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Timber Industry Economic Profile
Axia College of University of Phoenix
Following is a discussion of the timber industry including how several economic factors affect it, including: price elasticity of supply and demand; positive and negative externalities; wage inequality; and monetary and fiscal policies.
Important to note is that the timber industry and the lumber industry are not one in the same and experience differences price elasticity. The price elasticity of demand for the timber industry is inelastic. Often landowners will hold inventory to sell at a later date if demand is low. The timber will not lose value in storage so price does not need to change. The price elasticity of supply for the timber industry is elastic, as prices typically increase in the spring due to low volume of timber as a result of winter weather.
Possible Negative Externalities
Recreational and Commercial Fishing: Corporations may elect not to harvest timber and lose earnings if timber harvesting damages the fish habitat.
Water Pollution: If timber harvesting pollutes the public water system, costs may be incurred in the remunerations effort.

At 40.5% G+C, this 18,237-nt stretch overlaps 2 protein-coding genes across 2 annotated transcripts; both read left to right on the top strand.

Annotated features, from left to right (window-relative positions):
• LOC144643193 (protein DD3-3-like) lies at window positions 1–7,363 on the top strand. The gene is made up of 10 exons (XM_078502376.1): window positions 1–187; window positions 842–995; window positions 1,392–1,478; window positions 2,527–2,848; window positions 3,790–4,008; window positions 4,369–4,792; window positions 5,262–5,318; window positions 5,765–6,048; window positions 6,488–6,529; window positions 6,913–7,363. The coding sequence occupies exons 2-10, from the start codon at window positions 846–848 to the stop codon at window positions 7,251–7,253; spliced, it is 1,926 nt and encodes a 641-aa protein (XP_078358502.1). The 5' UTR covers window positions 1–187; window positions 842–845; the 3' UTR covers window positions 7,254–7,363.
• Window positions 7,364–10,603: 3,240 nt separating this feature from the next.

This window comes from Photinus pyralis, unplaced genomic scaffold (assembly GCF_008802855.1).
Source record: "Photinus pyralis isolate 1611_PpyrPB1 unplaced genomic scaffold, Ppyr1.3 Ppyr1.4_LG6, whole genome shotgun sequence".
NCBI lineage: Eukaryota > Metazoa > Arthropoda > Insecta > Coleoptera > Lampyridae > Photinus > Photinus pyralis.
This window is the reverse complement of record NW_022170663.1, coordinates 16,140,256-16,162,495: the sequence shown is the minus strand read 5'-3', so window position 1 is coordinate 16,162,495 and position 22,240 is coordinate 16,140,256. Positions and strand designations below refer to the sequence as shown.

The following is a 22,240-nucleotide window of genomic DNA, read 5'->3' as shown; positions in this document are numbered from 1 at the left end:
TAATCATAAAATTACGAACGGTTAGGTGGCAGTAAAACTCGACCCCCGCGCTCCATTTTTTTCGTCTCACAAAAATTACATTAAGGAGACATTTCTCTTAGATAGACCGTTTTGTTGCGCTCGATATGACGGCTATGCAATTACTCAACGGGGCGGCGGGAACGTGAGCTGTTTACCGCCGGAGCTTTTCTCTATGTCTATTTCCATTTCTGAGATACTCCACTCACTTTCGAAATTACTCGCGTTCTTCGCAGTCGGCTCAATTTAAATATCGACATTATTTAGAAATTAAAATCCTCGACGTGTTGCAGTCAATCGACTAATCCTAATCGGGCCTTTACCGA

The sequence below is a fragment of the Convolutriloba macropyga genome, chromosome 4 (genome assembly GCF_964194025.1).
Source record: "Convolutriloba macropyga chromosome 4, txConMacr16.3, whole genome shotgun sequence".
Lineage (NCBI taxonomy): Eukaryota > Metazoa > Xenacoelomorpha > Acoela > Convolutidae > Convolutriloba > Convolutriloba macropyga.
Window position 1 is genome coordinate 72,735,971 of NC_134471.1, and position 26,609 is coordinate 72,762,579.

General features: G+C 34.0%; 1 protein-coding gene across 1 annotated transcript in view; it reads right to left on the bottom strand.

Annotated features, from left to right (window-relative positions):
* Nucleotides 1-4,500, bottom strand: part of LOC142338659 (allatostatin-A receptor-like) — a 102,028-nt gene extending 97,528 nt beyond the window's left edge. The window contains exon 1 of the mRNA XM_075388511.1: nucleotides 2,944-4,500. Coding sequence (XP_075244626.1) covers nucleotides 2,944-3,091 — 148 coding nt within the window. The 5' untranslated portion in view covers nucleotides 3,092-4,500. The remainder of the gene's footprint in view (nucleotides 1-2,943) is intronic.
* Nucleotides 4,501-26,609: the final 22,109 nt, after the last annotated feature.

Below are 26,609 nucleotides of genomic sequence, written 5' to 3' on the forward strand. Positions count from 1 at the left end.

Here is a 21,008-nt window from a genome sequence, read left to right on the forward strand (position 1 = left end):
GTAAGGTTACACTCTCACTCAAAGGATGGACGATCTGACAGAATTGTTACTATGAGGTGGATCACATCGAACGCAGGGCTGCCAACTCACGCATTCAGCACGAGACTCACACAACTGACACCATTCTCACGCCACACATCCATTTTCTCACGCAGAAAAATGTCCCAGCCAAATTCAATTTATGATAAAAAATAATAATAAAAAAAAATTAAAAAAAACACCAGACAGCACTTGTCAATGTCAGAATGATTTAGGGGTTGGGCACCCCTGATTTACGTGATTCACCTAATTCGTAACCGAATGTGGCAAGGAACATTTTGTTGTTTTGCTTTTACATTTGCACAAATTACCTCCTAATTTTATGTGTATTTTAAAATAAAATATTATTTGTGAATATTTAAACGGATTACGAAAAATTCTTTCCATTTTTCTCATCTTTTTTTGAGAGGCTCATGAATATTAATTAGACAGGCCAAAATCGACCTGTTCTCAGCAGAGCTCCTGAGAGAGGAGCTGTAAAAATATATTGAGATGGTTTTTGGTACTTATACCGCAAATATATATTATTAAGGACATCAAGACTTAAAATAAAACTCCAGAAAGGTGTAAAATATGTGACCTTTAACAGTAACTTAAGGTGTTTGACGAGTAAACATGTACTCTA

Risk of Flooding: Increased runoff my decrease sewer capacity costing taxpayers additional money to repair the damage.
Water-Quality Reduction: If timber harvesting decreases the quality of water, other companies that use the water to cool or clean their equipment or products may suffer damages.
Possible Positive Externalities
Recreational Opportunities: Forests provide many recreational opportunities such as hunting, fishing, camping, and hiking.
Essential Habitats: Forests provide essential habitats for endangered plant and animal species.
Wage inequality is virtually nonexistent in the timber industry. However, false accusations of wage inequality are sometimes floated by anti-forestry groups such as Greenpeace. One example of this happened to a Papua New Guinea (PNG)...